All night the wind was increasing and constant.  I listened to the slapping sounds of lose rigging in the harbor.  No sounds above me?  I forgot to reinstall running rigging from last year!  We will have to un-step the mast while at dockside to rig the main & jib halyards.  What a Pickle !

 June 4th, Thursday morning, 4:00 AM .
Packed away the bedding while Andy made a run to vehicle to retrieve forgotten food supplies while I repositioned the boat to an inside corner of docks to lower the mast over the walkway to run the two halyards through their upper blocks while watcthing all the sailboats leaving Hudson harbor.

The starting was delayed to 5:30,  boom of the cannon sounded followed by a loudspeaker playing the Russian National Anthem (music from the movie "Crimson Tide").  Sounded cool, but WHY?

We marched our Potter to the windward end of the finger dock.  Wind still blowing south through harbor while Andy held the bow line before jumping aboard while I held tiller.  The wind blew us away from the corner end of dock.  We only needed the small jib for a swift run into the main harbor channel.  We had the main up soon after a clean exit through the harbor as our loving spectators cheered us on.  Thanks to Chuck and Shalline Chism (Potter-19 owners) we have photos of our departure.

Rigging the halyards delayed us 30 minutes from the 5:30 start. "The Game is Afoot !" after we circled around the official starting line....

I am so fortunate and relieved to have a veteran Puddle Duck sailor like Andy crewing with me to face the coming horrors and navigation decisions as we rounded Point Hudson into increasing winds.  Farther out we faced more winds and white caps ahead as we approached Point Wilson Lighthouse at 5:53 AM, doing 5.6 mph before entering the famous Strait of Juan de Fuca.  Winds reported at 20 knots (23 mph).

Thank God the yellow streak running down my back made me hank on the smallest jib before leaving port.  Replacing the original wooden rudder with the sleek Ida rudder eliminated sloppy steering.  The current ran contrarty to wind to cause hours of 2 to 4 foot wind waves at 4 second intervals might have damaged a wooden rudder.  Occasionally we lost our forward momentum and were blown off to strb when quartering larger wind waves.  Wind from NW.

The Navionics "rhumb-line course" was my choice for navigation, (app for iPhone-4s), while Andy check his GPS hand held.

Andy grants that I will be Head skipper with final say, but he will be the Neck that turns it.

We monitor VHF 68 and 16.  The radio chatter is active with many failures taking place:  fast cat dis-masting at 8am, kayaks swamping  and capsizing with broken rudder cables, beached, turning back, crew refusing to go on, team Sea Wolf had a mainsail tear off.  13 teams reported as dropping out.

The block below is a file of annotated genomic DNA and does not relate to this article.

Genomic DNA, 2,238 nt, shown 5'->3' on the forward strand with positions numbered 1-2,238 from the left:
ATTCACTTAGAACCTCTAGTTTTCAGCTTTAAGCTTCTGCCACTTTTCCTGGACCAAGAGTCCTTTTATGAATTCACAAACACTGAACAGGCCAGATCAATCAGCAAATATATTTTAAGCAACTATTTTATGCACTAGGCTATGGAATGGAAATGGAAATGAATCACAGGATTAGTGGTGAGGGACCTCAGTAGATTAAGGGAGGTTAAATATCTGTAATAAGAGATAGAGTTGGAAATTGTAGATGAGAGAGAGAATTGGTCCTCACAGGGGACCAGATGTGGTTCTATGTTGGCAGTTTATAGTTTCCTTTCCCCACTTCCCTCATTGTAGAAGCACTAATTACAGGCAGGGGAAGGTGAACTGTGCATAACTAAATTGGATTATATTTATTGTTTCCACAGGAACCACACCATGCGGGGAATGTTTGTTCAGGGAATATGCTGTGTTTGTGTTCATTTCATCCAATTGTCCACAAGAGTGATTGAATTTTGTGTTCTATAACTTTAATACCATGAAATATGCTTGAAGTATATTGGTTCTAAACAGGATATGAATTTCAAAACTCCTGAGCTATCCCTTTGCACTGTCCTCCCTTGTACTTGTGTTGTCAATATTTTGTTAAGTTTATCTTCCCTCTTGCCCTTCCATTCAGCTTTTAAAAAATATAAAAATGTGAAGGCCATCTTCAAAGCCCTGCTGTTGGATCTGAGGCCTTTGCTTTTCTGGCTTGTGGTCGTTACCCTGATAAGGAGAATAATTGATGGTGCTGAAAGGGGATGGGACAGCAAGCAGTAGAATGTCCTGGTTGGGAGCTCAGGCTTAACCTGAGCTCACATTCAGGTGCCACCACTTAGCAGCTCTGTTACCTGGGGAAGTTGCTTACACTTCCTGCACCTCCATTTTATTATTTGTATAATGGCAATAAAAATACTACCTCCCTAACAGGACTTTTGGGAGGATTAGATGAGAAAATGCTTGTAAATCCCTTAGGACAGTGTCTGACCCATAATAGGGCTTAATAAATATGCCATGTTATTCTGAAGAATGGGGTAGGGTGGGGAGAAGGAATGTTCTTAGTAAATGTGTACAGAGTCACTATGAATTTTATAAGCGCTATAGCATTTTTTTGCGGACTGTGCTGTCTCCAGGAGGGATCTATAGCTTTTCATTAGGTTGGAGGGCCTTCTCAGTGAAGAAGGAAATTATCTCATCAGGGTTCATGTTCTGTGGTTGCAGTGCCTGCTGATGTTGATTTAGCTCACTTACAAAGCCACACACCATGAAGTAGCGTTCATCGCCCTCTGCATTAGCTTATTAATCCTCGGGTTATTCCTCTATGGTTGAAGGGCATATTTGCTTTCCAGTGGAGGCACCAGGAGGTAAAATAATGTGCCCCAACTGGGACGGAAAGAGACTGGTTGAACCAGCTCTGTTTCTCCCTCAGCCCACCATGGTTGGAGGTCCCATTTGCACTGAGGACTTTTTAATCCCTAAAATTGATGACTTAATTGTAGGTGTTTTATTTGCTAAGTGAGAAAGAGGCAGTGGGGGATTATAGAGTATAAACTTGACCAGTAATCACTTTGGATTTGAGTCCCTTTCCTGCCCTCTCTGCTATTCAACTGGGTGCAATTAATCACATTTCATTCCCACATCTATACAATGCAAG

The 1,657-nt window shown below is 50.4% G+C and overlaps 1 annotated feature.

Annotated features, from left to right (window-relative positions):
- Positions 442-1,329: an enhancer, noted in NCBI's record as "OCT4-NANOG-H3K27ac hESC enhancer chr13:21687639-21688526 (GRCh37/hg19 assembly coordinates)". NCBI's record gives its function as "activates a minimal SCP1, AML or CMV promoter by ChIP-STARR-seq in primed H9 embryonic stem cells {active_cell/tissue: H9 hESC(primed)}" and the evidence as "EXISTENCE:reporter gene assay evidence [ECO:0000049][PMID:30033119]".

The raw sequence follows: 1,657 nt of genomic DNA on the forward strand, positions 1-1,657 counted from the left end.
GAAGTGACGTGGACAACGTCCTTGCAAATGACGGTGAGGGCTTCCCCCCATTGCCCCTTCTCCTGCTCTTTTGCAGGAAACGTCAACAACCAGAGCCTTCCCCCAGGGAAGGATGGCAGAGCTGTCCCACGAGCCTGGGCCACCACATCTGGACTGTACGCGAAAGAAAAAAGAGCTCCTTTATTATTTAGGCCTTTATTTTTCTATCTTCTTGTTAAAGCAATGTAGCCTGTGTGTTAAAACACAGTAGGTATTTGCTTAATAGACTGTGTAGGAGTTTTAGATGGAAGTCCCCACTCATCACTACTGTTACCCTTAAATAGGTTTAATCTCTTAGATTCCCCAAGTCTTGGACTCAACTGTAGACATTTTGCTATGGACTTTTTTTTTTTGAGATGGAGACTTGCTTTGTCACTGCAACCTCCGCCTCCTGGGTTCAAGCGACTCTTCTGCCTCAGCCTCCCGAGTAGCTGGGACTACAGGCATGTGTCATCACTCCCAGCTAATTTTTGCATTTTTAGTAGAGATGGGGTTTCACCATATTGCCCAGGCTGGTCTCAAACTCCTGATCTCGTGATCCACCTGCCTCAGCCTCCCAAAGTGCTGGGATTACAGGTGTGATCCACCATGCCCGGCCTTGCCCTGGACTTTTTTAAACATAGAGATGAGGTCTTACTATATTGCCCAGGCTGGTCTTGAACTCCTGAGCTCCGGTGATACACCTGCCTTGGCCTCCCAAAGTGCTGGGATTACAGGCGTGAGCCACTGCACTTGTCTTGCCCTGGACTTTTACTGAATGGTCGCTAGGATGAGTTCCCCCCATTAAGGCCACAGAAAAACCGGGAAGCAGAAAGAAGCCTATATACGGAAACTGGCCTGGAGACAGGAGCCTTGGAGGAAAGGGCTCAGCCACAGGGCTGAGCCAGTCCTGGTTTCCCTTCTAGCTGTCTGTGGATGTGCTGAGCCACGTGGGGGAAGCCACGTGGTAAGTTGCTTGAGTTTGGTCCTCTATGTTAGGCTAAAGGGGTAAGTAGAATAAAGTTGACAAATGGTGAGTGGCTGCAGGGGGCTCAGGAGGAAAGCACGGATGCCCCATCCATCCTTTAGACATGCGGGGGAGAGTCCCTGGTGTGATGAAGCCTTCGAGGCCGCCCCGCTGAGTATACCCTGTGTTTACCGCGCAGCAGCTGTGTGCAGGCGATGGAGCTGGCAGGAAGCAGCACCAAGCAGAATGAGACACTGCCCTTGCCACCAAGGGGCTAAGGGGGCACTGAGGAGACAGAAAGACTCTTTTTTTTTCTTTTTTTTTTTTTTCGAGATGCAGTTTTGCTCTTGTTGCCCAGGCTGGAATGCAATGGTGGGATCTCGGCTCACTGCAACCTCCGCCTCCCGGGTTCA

Even though part of the waves splashed over the cabin top, Andy and I were able to stay warm and dry behind the cabin top, in our bright yellow foulies.

Although I brought two 12 volt autohelms for the trip, both failed to hold a course in this white tipped tempest.  We took turns at the tiller till the autohelm was comfortable to take over.

The Potter-19 handled well and we felt very safe.  The heavy cargo I'm carrying is a big factor in keeping the waves from slapping under the hard chine of the boat.

We can't imagine what it's like for those excited souls riding on adrenaline, maybe soaking wet behind low gunnels and trampolines.  

All this wave action caused the keel-plate to pump water up & out of the keel trunk.  We only needed to use my toy water-cannon to suck water up from the compression post area & shoot out and over the cabin top.  Prefearably down wind (sorry Andy).

According the the SPOT tracker web page on my iPhone, we were in the middle of the pack when the pack was rounding Point Wilson Lighthouse before entering the Juan de Fuca Strait.  About half way across I lost AT&T cell phone service to view the race, but the GPS is all the Navionics needed to plot our rhumb-line course.

With such a wide body of water to cross and no large ships around, by 6:53 AM we set a rhumb-line course pointing straight to Victoria's harbor entrance.  Now doing 4.6 mph.

7:15 AM we were in the dead center of the Circle-of-Death, (bouy "SA") all shipping lanes converge here, doing 5.9 mph.
7:39 AM we are 27.5 miles from Victoria harbor, the vectoring current has slowed us to 3.6 mph.
9:55 AM , 23.4 miles to go, 4.2 mph.  still very windy, overcast and white caps all around us.
11:03 AM, 17.1 miles to go, doing 4.6 mph.  Current pushing us SW.  White caps are diminishing.
12:05 PM, 12.8 miles to go, current stronger, pushing us SW.
1:00 PM,  6 miles to go.  We watch a large white sailboat one mile ahead of us pass the Trial Island lighthouse on the south end tip.